Photographer: Daniel Acker/Bloomberg
Panera Is Buying Au Bon PainBy
In wake of deal, Panera CEO Ron Shaich will step down
Deal frustrates investors in Dunkin’, which was seen as target
JAB Holding Co., the investment firm backed by Austria’s billionaire Reimann family, is expanding its U.S. food empire.
The firm’s Panera Bread business has agreed to acquire the Au Bon Pain bakery chain, adding about 200 U.S. cafes -- and another 100 abroad -- to a sprawling portfolio that includes coffee, doughnuts and bagels. Terms of the transaction, which unites restaurant brands that were part of the same company until the late 1990s, weren’t disclosed.
The purchase comes a few months after JAB bought Panera in a $7.2 billion takeover, thrusting the firm into the fast-casual restaurant market. That acquisition brought more than 2,000 cafes that are popular with the lunch crowd. Au Bon Pain will bring restaurants that also emphasize bread and pastries, with locations in places like hospitals, colleges and train stations.
“They want to be dominant in coffee and restaurants that sell coffee,” said Michael Halen, an analyst at Bloomberg Intelligence. “They’ve been very aggressive over the last few years.”
The move disappointed investors in Dunkin’ Brands Group Inc., which has been cited as a potential takeover target for JAB. The investment firm has previously scooped up Keurig Green Mountain, Krispy Kreme, Caribou Coffee, the Einstein Noah Restaurant Group, Peet’s Coffee & Tea and Stumptown Coffee Roasters -- a buying frenzy that has jolted the food industry.
Adding Dunkin’ Donuts would give JAB a hard-to-match assortment of coffee and breakfast brands -- bringing heavier competition to Starbucks Corp., the world’s largest chain of cafes. With that possibility looking more remote, Dunkin’ shares fell as much as 4.7 percent to $55.75. That marked the biggest intraday drop in more than a year.
The latest deal also reconnects Panera Chief Executive Officer Ron Shaich with his old business. He and the late Louis Kane started Au Bon Pain in 1981. The company went on to acquire Saint Louis Bread Co., which was later renamed Panera. The Au Bon Pain brand was sold off in 1999.
The reunion will serve as a swan song for Shaich, who is stepping down as Panera’s CEO on Jan. 1 -- a move the company announced shortly after news of the deal hit. His deputy, Blaine Hurst, will take the reins, with Shaich remaining chairman.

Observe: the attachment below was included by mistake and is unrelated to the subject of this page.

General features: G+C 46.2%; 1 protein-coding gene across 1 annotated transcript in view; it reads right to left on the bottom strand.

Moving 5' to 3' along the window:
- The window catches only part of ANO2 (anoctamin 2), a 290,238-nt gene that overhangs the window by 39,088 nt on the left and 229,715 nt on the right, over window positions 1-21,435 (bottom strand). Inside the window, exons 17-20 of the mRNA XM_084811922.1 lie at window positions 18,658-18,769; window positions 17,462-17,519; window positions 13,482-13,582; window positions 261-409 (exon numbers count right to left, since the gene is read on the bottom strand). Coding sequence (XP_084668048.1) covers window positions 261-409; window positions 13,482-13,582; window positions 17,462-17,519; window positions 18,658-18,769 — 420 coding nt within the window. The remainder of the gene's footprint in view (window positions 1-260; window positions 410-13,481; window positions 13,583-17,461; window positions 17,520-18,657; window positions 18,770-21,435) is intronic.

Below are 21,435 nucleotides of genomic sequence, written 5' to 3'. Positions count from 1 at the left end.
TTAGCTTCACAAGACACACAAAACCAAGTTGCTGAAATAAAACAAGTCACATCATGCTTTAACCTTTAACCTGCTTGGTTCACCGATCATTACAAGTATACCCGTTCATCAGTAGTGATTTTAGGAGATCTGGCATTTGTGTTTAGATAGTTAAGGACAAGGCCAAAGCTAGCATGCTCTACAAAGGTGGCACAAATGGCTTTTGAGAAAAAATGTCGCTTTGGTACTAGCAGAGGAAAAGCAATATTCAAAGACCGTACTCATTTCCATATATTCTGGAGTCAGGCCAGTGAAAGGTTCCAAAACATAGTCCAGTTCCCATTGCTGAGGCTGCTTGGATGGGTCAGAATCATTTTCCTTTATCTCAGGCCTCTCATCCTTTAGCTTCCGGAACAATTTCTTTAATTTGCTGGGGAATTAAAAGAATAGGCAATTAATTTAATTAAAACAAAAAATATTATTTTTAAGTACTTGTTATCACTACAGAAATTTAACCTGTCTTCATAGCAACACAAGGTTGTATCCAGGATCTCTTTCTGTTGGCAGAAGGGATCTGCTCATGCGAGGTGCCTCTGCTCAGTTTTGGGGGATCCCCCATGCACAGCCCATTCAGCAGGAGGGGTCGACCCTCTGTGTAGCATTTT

Au Bon Pain, meanwhile, has struggled to maintain growth. In 2016, the Boston-based chain’s sales slipped 3.2 percent to about $352 million, according to Technomic, a restaurant research firm.
JAB began building its caffeine-focused empire with the 2012 purchase of a stake in Amsterdam-based D.E Master Blenders 1753 NV, the maker of Senseo and Douwe Egberts brands. In the U.S., JAB has developed a portfolio of co-branded restaurants called Coffee & Bagels, which offer Caribou java and Einstein Bros. bagels.
Four Reimann siblings -- Renate Reimann-Haas, Matthias Reimann-Andersen, Stefan Reimann-Andersen and Wolfgang Reimann -- have a combined net worth of $11.6 billion, according to the Bloomberg Billionaires Index.
JAB also controls cosmetics maker Coty Inc., which announced an agreement this week to license Burberry Group Plc’s beauty brands.
It’s too early to say if the Au Bon Pain locations will be rebranded, Shaich said in an interview. One of the first orders of business will be investing in technology at the chain. Panera has been a leader in digital-ordering features, and expanding that to Au Bon Pain should help boost sales, he said.
While he plans to step back from the daily grind of running Panera, Shaich remains an investor in the company and will be involved as it completes the takeover of Au Bon Pain. The deal was attractive to Panera in large part because of the real estate assets the company is acquiring, he said.
“The reason we’re doing it is not about me and closing the circle,” he said. “The reason we’re doing it is because these are powerful assets -- this is a strategic growth play.”